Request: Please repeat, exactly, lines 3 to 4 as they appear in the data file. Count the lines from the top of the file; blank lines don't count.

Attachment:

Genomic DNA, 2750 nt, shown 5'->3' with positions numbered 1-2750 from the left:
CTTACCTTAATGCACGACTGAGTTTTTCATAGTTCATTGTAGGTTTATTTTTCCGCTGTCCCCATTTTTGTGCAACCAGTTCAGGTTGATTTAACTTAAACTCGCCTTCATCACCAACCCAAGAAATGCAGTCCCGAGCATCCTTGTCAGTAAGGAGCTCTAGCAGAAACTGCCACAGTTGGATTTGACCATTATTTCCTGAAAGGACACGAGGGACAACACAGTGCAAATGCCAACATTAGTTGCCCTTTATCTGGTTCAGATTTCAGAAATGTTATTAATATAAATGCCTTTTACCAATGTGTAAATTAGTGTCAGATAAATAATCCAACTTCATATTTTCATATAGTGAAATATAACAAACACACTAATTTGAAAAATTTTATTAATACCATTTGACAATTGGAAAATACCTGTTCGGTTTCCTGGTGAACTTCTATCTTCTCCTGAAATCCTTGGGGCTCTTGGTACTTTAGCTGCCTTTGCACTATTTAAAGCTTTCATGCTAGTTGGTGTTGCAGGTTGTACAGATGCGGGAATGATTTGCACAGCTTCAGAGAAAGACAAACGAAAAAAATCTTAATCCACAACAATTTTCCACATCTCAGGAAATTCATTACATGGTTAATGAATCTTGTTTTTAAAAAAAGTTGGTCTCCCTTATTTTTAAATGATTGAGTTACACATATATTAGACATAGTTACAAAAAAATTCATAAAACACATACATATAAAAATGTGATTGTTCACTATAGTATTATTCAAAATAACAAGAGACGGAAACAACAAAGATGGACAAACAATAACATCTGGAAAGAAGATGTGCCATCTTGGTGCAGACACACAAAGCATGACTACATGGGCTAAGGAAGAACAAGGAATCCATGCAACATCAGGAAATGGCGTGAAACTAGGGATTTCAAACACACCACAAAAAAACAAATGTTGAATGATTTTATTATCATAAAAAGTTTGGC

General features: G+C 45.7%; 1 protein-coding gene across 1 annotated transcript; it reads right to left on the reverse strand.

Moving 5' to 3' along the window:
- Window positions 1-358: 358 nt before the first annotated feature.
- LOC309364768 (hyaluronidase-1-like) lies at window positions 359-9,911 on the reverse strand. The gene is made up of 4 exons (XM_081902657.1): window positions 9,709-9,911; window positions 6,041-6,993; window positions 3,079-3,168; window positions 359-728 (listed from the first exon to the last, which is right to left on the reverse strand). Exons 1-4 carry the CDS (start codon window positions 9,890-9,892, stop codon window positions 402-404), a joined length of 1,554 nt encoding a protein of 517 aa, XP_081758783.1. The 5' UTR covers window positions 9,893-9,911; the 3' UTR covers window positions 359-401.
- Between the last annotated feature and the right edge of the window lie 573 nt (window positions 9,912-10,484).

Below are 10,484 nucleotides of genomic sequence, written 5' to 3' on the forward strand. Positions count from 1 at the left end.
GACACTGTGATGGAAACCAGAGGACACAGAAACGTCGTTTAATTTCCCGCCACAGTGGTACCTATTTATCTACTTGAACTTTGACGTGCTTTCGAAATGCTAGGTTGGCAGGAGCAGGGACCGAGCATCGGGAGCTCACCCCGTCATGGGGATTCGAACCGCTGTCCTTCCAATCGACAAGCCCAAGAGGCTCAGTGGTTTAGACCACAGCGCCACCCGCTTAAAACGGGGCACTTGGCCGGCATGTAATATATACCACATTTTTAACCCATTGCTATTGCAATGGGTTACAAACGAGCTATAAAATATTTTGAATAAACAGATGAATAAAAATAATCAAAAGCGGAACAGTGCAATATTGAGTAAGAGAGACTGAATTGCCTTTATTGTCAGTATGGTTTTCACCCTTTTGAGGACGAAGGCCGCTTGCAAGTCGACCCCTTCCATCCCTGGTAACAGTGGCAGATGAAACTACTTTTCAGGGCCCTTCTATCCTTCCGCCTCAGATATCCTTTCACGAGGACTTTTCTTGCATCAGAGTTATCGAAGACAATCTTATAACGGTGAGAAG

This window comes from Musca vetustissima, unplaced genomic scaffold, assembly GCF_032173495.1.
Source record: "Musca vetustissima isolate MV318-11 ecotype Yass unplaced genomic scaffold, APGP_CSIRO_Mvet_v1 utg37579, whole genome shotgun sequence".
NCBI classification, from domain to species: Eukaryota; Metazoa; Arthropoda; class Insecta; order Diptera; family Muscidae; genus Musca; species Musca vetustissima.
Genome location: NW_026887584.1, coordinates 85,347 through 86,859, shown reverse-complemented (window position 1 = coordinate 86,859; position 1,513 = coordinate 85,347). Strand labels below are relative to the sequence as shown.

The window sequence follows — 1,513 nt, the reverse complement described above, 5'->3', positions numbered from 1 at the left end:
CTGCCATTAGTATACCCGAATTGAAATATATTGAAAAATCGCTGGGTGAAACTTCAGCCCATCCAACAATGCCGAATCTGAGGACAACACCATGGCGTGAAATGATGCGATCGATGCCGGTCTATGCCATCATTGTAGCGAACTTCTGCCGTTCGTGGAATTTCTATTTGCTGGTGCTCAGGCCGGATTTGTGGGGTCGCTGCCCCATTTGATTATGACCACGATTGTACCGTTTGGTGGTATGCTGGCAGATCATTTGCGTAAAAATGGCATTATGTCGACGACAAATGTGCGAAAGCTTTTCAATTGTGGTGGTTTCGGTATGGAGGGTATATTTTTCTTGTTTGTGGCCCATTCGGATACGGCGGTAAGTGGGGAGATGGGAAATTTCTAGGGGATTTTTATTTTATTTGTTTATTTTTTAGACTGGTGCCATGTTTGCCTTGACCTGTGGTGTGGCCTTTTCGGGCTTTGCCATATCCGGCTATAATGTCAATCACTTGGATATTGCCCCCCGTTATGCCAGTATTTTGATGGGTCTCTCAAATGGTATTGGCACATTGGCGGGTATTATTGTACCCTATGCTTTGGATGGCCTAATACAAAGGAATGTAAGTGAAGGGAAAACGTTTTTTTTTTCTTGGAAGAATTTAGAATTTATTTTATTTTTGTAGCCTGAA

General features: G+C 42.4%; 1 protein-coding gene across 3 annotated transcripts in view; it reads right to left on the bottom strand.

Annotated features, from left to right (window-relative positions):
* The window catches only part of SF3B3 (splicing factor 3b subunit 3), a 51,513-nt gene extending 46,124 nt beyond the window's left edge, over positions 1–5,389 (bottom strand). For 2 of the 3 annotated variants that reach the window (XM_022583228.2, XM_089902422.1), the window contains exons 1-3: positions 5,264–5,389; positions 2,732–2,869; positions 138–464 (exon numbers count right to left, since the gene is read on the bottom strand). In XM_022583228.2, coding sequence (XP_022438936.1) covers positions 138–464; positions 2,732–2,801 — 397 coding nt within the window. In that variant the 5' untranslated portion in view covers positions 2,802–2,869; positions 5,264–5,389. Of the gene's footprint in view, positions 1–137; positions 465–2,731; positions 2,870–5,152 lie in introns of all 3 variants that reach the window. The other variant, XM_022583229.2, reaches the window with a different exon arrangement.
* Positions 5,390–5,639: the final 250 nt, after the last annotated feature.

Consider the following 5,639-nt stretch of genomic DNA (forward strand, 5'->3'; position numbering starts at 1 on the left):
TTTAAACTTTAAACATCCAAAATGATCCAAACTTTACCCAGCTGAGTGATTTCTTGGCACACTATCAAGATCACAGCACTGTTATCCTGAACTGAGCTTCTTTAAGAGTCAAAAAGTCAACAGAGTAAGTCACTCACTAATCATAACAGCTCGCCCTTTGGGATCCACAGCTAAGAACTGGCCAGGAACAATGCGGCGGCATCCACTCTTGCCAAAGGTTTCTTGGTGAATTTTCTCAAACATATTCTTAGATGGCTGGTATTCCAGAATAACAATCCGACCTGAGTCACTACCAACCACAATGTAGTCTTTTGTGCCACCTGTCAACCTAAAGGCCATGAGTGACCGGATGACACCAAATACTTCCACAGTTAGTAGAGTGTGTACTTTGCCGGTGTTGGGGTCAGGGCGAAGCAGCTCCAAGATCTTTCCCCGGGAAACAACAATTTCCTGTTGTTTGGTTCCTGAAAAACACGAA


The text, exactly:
General features: G+C 45.7%; 1 protein-coding gene across 1 annotated transcript; it reads right to left on the reverse strand.

Moving 5' to 3' along the window: